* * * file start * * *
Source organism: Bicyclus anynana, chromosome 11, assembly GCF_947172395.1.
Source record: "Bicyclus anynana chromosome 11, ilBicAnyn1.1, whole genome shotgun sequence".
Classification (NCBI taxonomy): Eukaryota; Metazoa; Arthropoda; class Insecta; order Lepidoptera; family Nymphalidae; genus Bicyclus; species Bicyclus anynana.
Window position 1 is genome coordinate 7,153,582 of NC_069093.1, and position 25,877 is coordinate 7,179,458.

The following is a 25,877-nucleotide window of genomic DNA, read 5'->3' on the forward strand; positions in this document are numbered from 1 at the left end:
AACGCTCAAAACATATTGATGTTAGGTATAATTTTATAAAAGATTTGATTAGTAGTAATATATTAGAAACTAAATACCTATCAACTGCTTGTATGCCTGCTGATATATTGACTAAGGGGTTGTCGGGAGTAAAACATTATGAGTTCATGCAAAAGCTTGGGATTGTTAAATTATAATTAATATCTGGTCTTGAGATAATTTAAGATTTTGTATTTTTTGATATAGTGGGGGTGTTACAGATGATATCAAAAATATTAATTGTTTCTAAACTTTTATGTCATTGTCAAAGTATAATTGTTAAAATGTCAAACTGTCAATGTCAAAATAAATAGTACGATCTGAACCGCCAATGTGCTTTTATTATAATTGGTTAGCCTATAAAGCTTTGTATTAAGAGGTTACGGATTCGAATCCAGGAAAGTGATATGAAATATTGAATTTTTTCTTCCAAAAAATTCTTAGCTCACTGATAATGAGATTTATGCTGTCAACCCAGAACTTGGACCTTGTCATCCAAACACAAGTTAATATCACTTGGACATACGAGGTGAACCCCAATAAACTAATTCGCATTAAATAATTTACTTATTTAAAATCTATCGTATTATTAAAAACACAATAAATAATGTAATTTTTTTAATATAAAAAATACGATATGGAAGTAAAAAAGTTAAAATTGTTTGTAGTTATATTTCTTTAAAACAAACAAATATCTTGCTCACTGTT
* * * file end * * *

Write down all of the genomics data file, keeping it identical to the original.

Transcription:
Source organism: Bicyclus anynana, chromosome 11, assembly GCF_947172395.1.
Source record: "Bicyclus anynana chromosome 11, ilBicAnyn1.1, whole genome shotgun sequence".
Classification (NCBI taxonomy): Eukaryota; Metazoa; Arthropoda; class Insecta; order Lepidoptera; family Nymphalidae; genus Bicyclus; species Bicyclus anynana.
Window position 1 is genome coordinate 7,153,582 of NC_069093.1, and position 25,877 is coordinate 7,179,458.

The following is a 25,877-nucleotide window of genomic DNA, read 5'->3' on the forward strand; positions in this document are numbered from 1 at the left end:
AACGCTCAAAACATATTGATGTTAGGTATAATTTTATAAAAGATTTGATTAGTAGTAATATATTAGAAACTAAATACCTATCAACTGCTTGTATGCCTGCTGATATATTGACTAAGGGGTTGTCGGGAGTAAAACATTATGAGTTCATGCAAAAGCTTGGGATTGTTAAATTATAATTAATATCTGGTCTTGAGATAATTTAAGATTTTGTATTTTTTGATATAGTGGGGGTGTTACAGATGATATCAAAAATATTAATTGTTTCTAAACTTTTATGTCATTGTCAAAGTATAATTGTTAAAATGTCAAACTGTCAATGTCAAAATAAATAGTACGATCTGAACCGCCAATGTGCTTTTATTATAATTGGTTAGCCTATAAAGCTTTGTATTAAGAGGTTACGGATTCGAATCCAGGAAAGTGATATGAAATATTGAATTTTTTCTTCCAAAAAATTCTTAGCTCACTGATAATGAGATTTATGCTGTCAACCCAGAACTTGGACCTTGTCATCCAAACACAAGTTAATATCACTTGGACATACGAGGTGAACCCCAATAAACTAATTCGCATTAAATAATTTACTTATTTAAAATCTATCGTATTATTAAAAACACAATAAATAATGTAATTTTTTTAATATAAAAAATACGATATGGAAGTAAAAAAGTTAAAATTGTTTGTAGTTATATTTCTTTAAAACAAACAAATATCTTGCTCACTGTT